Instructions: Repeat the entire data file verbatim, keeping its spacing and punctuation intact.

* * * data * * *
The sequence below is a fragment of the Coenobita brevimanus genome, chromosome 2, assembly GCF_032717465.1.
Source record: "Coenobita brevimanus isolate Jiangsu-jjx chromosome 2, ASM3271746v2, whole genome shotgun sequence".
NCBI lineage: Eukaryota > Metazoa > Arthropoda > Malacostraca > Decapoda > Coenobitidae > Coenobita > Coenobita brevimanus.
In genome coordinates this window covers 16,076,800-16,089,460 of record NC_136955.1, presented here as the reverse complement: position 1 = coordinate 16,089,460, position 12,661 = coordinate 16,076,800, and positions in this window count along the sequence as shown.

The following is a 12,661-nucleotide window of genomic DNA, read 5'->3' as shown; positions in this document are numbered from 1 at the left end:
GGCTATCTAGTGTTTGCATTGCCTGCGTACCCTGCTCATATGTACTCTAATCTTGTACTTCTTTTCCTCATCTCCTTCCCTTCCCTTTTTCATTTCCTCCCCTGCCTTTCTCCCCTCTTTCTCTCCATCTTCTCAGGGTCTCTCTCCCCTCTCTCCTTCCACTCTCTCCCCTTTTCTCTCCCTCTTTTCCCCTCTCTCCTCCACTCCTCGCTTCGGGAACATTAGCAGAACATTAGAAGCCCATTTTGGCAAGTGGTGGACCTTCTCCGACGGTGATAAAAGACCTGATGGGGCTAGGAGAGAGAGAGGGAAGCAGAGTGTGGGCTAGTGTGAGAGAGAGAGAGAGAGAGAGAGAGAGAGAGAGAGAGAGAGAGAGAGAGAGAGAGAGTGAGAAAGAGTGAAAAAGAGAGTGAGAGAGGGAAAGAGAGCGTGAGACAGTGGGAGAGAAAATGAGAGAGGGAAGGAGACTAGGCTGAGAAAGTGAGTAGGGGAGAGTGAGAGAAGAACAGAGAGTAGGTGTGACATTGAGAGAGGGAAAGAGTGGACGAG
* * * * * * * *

The sequence below is a fragment of the Coenobita brevimanus genome, chromosome 2, assembly GCF_032717465.1.
Source record: "Coenobita brevimanus isolate Jiangsu-jjx chromosome 2, ASM3271746v2, whole genome shotgun sequence".
NCBI lineage: Eukaryota > Metazoa > Arthropoda > Malacostraca > Decapoda > Coenobitidae > Coenobita > Coenobita brevimanus.
In genome coordinates this window covers 16,076,800-16,089,460 of record NC_136955.1, presented here as the reverse complement: position 1 = coordinate 16,089,460, position 12,661 = coordinate 16,076,800, and positions in this window count along the sequence as shown.

The following is a 12,661-nucleotide window of genomic DNA, read 5'->3' as shown; positions in this document are numbered from 1 at the left end:
GGCTATCTAGTGTTTGCATTGCCTGCGTACCCTGCTCATATGTACTCTAATCTTGTACTTCTTTTCCTCATCTCCTTCCCTTCCCTTTTTCATTTCCTCCCCTGCCTTTCTCCCCTCTTTCTCTCCATCTTCTCAGGGTCTCTCTCCCCTCTCTCCTTCCACTCTCTCCCCTTTTCTCTCCCTCTTTTCCCCTCTCTCCTCCACTCCTCGCTTCGGGAACATTAGCAGAACATTAGAAGCCCATTTTGGCAAGTGGTGGACCTTCTCCGACGGTGATAAAAGACCTGATGGGGCTAGGAGAGAGAGAGGGAAGCAGAGTGTGGGCTAGTGTGAGAGAGAGAGAGAGAGAGAGAGAGAGAGAGAGAGAGAGAGAGAGAGAGAGAGAGAGTGAGAAAGAGTGAAAAAGAGAGTGAGAGAGGGAAAGAGAGCGTGAGACAGTGGGAGAGAAAATGAGAGAGGGAAGGAGACTAGGCTGAGAAAGTGAGTAGGGGAGAGTGAGAGAAGAACAGAGAGTAGGTGTGACATTGAGAGAGGGAAAGAGTGGACGAG